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One of the first sessions scheduled during Missouri State University’s two-day Collaborative Diversity Conference is titled, “Are we there yet? The struggle to recalibrate and rebrand DEI.”
To Daniel Ogunyemi, director of global engagement and opportunity at Ozarks Technical Community College and a panelist for that session, the “there” he and others will discuss on April 27 is the sense or feeling that everyone can see themselves in the concept of diversity.
“By true nature of the definition of the word, diversity is everybody,” he said. “Regardless of background, regardless of color, regardless of religion, regardless of immigration status. Diversity is literally every individual that’s on the face of this planet. ‘There’ would mean everybody feels like they’re seen, they’re validated, they’re represented in that. And if and when it comes to creating opportunities for dialogue or discourse or whatever it is, that we can respect everyone’s values and respect everyone’s perspectives and still move forward towards whatever the common goal becomes.”
As for the recalibration part, Ogunyemi heads an office that recently went through a realignment and renaming similar to what other Springfield-area public education institutions are either undergoing or considering.
Ogunyemi was hired in 2021 to serve as OTC’s first director of diversity, equity and inclusion. The office isn’t named that anymore. Springfield Public Schools recently renamed its Office of Equity and Diversity, and MSU President Clif Smart recently told KSMU the university would consider different names for offices and programming, noting that a change in language could better reflect the meaningful work being done to help all students and faculty.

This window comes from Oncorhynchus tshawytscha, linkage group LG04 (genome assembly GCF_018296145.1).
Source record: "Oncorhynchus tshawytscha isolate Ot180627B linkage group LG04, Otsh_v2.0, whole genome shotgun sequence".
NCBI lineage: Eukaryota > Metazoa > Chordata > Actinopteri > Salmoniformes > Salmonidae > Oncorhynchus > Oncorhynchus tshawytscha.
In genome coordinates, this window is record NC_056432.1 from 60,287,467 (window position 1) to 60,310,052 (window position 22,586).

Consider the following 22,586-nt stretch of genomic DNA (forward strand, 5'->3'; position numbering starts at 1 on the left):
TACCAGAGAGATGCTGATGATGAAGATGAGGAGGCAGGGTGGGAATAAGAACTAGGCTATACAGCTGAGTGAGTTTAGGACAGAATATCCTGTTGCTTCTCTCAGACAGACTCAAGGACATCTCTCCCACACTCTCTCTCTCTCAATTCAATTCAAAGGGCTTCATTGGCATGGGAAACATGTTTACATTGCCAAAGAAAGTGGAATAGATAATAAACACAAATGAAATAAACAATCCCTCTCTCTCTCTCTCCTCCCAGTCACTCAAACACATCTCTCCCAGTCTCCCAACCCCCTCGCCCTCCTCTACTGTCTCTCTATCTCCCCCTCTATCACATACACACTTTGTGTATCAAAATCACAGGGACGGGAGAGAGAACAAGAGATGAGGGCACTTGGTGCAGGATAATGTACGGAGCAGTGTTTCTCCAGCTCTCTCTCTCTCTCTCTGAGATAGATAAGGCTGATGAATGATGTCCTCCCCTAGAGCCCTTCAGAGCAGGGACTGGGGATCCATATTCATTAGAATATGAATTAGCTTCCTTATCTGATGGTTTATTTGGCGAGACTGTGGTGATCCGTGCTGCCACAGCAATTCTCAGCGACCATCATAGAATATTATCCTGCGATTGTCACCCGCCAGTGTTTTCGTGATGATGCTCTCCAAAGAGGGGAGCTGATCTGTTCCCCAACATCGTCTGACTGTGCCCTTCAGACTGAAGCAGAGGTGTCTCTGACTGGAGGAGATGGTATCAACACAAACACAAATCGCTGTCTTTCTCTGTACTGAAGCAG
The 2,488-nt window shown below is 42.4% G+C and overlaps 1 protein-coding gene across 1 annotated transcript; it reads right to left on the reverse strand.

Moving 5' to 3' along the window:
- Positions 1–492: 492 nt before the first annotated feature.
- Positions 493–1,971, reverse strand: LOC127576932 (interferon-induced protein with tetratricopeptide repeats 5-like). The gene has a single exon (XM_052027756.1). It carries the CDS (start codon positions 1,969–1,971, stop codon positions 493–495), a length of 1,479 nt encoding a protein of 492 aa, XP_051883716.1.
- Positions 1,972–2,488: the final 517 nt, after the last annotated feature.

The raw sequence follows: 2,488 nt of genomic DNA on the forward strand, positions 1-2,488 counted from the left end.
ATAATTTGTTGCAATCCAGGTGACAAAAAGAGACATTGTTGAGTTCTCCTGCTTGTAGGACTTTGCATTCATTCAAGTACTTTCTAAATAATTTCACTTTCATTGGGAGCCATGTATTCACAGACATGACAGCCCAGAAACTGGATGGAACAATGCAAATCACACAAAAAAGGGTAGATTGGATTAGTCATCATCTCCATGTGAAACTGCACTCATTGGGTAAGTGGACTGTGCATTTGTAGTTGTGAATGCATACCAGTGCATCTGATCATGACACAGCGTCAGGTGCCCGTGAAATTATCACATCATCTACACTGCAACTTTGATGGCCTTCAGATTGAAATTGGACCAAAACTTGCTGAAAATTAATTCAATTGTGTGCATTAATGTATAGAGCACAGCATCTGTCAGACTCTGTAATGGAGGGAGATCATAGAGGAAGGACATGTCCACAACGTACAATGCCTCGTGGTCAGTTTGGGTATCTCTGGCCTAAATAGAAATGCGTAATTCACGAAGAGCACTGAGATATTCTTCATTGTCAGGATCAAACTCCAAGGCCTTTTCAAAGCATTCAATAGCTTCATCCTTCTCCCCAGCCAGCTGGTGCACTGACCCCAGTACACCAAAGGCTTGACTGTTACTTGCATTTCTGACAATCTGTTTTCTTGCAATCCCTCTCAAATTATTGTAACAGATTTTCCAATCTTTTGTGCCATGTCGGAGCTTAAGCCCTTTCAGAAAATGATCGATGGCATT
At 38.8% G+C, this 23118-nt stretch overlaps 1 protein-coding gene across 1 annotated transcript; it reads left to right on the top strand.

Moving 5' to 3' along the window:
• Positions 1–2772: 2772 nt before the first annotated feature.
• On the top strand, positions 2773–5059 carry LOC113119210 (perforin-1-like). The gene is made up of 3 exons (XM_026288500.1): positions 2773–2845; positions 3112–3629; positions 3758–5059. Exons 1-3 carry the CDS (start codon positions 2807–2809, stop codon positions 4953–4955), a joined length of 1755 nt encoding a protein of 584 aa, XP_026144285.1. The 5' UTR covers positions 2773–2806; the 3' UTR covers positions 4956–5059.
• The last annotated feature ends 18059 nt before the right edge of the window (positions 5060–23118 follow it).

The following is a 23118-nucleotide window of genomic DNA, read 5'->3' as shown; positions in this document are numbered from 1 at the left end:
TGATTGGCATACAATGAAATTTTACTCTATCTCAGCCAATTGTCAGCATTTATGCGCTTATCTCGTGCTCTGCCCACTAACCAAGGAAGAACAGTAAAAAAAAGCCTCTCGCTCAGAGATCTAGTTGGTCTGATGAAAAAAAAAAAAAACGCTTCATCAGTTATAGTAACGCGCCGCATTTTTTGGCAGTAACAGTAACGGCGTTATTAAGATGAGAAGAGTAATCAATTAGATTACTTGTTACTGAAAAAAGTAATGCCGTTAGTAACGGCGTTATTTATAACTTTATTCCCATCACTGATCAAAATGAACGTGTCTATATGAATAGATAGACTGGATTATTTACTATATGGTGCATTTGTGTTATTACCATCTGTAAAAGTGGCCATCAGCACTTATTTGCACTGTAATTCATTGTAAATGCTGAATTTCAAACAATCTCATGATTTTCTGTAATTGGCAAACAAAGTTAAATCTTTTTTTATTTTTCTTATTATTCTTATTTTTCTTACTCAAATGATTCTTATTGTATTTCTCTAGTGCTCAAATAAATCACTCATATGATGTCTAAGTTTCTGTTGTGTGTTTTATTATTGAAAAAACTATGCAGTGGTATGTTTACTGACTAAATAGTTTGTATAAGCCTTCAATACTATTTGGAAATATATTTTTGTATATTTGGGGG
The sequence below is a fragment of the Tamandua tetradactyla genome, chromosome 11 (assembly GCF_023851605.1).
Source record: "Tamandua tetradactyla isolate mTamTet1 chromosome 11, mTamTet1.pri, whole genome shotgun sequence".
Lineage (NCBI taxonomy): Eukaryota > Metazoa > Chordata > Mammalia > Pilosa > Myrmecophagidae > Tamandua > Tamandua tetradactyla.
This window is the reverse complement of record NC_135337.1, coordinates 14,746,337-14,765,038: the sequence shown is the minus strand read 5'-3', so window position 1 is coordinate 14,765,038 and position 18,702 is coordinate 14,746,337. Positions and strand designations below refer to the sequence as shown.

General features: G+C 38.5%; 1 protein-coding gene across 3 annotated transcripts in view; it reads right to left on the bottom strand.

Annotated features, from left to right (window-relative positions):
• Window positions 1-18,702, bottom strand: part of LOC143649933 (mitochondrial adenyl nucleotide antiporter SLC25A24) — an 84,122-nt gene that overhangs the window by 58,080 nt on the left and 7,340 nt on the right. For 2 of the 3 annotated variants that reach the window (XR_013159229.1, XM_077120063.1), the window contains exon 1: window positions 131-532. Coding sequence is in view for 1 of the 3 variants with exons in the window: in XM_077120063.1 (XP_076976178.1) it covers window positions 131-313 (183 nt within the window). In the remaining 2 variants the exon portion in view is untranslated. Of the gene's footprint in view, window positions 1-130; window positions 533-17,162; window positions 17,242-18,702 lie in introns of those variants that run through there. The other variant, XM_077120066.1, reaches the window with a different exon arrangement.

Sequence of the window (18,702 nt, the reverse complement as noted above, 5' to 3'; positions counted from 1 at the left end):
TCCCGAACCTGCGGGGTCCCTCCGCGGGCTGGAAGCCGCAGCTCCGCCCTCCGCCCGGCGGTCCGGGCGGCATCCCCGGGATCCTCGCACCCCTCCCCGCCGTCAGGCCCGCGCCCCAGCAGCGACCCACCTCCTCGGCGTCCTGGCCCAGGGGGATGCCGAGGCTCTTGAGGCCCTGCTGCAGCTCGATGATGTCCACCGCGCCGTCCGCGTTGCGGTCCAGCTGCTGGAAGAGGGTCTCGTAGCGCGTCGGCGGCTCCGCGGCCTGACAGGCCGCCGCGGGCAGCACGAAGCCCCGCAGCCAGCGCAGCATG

“We would still have a multicultural center,” Smart told KSMU. “We would still have people dedicated to student success and employee retention. We might have to talk about them in slightly different ways.”
Smart was responding to questions about recent legislative efforts led by State Rep. Doug Richey, R-Excelsior Springs, to prohibit state funds from being spent on “staffing, vendors, consultants, or programs associated with ‘Diversity, Equity, Inclusion,’ or ‘Diversity, Inclusion, Belonging,’” according to the Missouri Independent. That language did not make it past the Senate Appropriations Committee, chaired by Sen. Lincoln Hough, R-Springfield.
The debate picked back up in the Missouri Senate during budget talks that stretched into the evening on Tuesday. And on Wednesday morning, Smart invited people to come learn more about potential legislation and its impacts on DEI programming at an MSU forum at the PSU Union Club this afternoon at 3:30 p.m.